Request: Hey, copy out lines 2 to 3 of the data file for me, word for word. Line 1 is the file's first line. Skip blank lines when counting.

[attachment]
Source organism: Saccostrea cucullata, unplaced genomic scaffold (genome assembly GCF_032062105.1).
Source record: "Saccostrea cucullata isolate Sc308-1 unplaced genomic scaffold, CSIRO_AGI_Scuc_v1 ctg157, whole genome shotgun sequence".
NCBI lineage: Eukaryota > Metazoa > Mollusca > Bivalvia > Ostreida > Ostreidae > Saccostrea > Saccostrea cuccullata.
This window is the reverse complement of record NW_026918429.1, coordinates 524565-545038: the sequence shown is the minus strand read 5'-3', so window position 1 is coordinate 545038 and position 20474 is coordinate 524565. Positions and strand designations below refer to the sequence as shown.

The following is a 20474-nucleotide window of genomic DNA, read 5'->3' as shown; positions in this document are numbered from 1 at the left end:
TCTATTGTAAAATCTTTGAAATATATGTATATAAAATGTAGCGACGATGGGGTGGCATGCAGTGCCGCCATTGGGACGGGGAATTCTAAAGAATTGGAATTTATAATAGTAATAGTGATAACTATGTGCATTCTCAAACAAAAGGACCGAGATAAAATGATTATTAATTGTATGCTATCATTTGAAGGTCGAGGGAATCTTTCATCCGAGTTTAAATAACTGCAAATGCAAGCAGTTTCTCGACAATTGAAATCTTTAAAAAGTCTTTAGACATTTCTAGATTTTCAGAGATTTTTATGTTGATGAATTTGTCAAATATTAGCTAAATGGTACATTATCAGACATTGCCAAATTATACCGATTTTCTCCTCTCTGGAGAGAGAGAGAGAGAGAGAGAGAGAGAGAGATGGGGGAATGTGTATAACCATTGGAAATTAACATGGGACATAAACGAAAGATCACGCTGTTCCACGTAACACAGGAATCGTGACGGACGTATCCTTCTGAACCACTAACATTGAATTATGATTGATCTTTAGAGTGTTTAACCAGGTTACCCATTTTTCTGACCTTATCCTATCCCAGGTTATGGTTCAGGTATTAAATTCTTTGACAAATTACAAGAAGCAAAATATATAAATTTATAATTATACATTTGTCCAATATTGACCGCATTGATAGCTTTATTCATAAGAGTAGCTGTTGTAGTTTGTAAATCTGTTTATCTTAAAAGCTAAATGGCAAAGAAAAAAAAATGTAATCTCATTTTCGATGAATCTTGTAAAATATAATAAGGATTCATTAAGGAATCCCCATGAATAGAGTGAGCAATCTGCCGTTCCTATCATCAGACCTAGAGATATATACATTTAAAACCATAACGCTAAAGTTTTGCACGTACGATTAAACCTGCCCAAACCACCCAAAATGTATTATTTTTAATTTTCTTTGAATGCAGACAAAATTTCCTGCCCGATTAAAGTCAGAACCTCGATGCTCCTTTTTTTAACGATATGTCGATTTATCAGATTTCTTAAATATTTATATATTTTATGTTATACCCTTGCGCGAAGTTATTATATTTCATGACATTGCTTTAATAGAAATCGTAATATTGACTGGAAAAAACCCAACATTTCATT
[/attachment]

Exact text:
Source record: "Saccostrea cucullata isolate Sc308-1 unplaced genomic scaffold, CSIRO_AGI_Scuc_v1 ctg157, whole genome shotgun sequence".
NCBI lineage: Eukaryota > Metazoa > Mollusca > Bivalvia > Ostreida > Ostreidae > Saccostrea > Saccostrea cuccullata.